December 27, 2019

Socially Responsible Investments & Scotland’s Stock Exchange


Scotland, once home to a vibrant and thriving stock exchange, is set to get its first new stock exchange in nearly 50 years.

Founder Tomas Carruthers plans to create a Scottish Stock Exchange which will list securities that contribute to the social good through environmental or social initiatives.

Billed as the stock exchange for the 21st century, Project Heather looks to incorporate 'impact' to 'risk and reward'.

Project Heather’s Key Attributes

Scotland last had a Stock Exchange in 1973, when regional markets were incorporated into the London Stock Exchange.

Project Heather plans to bring back the Scottish Stock Exchange to Edinburgh, Europe’s 4th largest financial centre. Edinburgh’s booming technology, creatives and science markets could serve as the perfect location for an ethically focused Stock Exchange.

While Project Heather will be in Scotland, the exchange is designed for a global reach and openly calls for businesses, investors, and advisors focused on ‘impact, visibility and access for all.’

If successful, Project Heather would be the first regulated investment exchange exclusively for businesses with a measurable positive social and environmental impact. Listed companies would be required to report their impact as well as financial results to become part of the exchange.

The Scottish government has already expressed its support of the initiative by committing £750,000 to create 45 new jobs at Project Heather.

But, is socially responsible investing a good idea?


What are Socially Responsible Investments?

Social Responsible Investing (SRI) makes it possible for investors to support companies contributing to the social good. A concept that’s increasingly grown in popularity following the wake of dodgy deals, corrupt institutions and even investment fraud.

To qualify as “socially responsible” businesses, companies must abide by the UN’s seventeen sustainable development goals (SDGs) which cover everything from tackling poverty to abolishing world hunger, improving education and building sustainable cities.

SDGs create a clear framework that encourages companies to go beyond simply focusing on their bottom line. Rather than caring only about economic and financial growth, socially responsible companies work together to create a better world.

More specifically, SDGs are underpinned by five core themes:

1) People. Reducing poverty, eradicating hunger, and ensuring all humans exist with equal rights.

2) Planet. Safeguarding our world from environmental decline via sustainable consumption and limiting the use of natural resources.

3) Prosperity. Championing equality so all humans can enjoy economic, technological and social progress.

4) Peace. Building peaceful and inclusive societies, free from fear or violence.

5) Partnership. Establishing a global alliance for sustainable development in areas of extreme poverty and vulnerability.

Importantly, companies cannot only focus on one pillar but must embrace all of these themes and achieve an overall, well-rounded social impact.

Are Sustainable Investments a Good Idea?

Sounds great, right?!

Who wouldn’t want to use their money for good by investing in socially responsible companies?

But, let’s look at the pros and cons investors should consider before diving in headfirst.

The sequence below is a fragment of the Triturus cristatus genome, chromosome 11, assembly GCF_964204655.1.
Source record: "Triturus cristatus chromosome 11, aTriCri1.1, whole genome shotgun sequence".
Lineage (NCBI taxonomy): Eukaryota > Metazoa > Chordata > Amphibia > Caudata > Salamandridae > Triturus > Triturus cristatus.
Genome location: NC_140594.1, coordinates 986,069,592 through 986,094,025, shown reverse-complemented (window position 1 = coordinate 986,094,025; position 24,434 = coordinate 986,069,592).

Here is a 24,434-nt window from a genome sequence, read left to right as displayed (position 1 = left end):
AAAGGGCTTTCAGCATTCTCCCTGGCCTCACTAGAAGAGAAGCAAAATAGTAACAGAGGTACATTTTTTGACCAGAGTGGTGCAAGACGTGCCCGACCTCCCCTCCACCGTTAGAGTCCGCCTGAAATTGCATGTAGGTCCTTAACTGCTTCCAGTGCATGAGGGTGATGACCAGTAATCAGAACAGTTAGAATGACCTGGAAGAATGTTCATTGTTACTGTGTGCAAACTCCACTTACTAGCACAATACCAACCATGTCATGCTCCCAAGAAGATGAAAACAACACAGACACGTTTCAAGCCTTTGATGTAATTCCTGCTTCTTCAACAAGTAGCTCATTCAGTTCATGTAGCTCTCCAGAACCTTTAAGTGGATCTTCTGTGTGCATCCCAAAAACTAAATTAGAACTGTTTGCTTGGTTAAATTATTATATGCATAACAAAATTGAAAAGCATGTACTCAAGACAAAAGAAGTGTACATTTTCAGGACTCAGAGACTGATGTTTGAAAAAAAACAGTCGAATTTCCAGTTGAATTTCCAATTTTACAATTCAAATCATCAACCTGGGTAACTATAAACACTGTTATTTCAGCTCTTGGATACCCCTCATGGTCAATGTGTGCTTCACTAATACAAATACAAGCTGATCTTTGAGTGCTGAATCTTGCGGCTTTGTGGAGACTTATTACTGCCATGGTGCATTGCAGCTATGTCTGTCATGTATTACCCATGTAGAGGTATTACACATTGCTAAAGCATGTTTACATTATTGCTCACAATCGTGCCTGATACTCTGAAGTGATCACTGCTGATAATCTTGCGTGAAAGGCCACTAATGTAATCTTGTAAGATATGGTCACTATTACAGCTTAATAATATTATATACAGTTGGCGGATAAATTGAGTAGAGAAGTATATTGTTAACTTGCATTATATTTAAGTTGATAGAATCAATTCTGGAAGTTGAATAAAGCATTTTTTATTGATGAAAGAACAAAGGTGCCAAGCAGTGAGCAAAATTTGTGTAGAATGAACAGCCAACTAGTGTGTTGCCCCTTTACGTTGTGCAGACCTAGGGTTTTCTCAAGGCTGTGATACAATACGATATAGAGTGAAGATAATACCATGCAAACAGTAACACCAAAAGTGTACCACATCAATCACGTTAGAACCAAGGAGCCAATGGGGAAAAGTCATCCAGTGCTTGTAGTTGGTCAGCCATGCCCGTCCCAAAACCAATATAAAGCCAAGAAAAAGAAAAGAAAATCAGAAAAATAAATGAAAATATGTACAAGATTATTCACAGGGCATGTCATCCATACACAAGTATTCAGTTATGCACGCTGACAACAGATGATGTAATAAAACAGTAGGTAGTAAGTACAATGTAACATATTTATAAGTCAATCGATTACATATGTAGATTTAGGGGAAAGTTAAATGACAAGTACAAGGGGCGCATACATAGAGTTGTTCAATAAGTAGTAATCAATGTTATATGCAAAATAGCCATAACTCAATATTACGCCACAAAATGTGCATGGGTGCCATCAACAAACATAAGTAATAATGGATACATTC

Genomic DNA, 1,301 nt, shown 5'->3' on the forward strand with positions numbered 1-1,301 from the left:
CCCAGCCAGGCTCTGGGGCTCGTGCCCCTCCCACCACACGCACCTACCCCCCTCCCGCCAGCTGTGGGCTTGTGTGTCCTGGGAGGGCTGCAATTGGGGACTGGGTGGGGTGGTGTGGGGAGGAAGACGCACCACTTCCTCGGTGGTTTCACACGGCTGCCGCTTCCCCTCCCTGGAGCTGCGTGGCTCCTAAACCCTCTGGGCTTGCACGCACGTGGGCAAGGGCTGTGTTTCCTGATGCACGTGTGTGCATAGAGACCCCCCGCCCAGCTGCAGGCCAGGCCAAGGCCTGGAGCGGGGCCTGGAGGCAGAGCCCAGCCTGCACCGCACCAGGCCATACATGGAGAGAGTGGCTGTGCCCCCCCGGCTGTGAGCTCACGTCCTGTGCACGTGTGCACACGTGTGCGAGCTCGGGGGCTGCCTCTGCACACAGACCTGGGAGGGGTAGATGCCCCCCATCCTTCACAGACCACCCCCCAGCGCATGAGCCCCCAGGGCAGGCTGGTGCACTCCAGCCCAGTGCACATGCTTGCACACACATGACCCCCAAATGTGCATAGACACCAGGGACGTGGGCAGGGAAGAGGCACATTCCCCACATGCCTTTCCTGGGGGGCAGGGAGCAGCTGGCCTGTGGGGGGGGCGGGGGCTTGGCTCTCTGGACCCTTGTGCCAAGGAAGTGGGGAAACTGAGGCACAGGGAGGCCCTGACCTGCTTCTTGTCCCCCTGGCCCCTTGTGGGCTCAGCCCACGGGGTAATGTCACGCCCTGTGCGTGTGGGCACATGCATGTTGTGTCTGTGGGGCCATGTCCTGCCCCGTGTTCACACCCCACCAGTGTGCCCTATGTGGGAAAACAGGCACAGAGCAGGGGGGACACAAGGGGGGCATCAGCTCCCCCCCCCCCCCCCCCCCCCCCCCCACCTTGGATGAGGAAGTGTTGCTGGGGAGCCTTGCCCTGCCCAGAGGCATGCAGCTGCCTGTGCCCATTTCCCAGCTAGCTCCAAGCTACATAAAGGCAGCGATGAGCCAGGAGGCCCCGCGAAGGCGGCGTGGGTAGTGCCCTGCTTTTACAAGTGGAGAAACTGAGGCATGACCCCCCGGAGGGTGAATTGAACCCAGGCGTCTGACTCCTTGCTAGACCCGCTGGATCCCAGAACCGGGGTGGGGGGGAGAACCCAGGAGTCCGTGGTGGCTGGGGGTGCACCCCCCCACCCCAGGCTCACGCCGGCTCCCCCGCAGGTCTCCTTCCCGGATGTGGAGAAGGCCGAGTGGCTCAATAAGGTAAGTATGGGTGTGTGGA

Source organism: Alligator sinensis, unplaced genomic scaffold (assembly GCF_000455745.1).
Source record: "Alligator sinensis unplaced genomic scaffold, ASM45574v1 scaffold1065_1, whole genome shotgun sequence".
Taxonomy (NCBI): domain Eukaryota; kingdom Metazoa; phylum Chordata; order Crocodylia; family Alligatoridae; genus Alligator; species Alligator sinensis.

Neutral: Social Enterprises are More Complex

Social enterprises are often far more complex than traditional corporations, which creates unique vulnerabilities. For a Stock Exchange focused on social good to work, it would need robust safeguards to stop the system from being exploited.


Con: Ethics Can Outweigh Performance

When investors commit to socially responsible investors, it tends to be an all or nothing approach. And, while a passion for socially responsible companies is great, it can also cause investors to become blinded.


Limiting your investment options to companies with a social impact could mean having to sacrifice financial returns or ROI.

Research from Seeking Alpha shows that socially responsible companies typically underperform on standard indices across a three, five and ten year period. This doesn’t apply to all socially responsible companies and SRI investors could still see good returns.

However, it’s important to conduct thorough research and truly consider both a company’s social impact and financial potential. Otherwise, socially responsible investing can easily turn into a money pit.


Pro: You’re Supporting Important Initiatives

Socially responsible companies rely on investments and funding to keep their doors open. But sometimes struggle to secure funding when investors focus solely on financial performance rather than taking a more balanced view.

Choosing socially responsible investing allows you to champion social good and support your personal values — essentially, putting your money where your mouth is.

You can sleep easy at night knowing your money is supporting companies to continue with their good work and benefiting society.

Think Carefully about Any Investments

Regardless of whether you think socially responsible investing is a good thing, it’s important to do your research before making any investment.

You don’t want to discover you’re supporting a company involved in arms dealings or other questionable practices. Nor do you want to only focus on a company’s ethical values and forgo any financial returns.

Achieving a healthy investment portfolio is all about weighing the pros and cons and making decisions you feel comfortable with.


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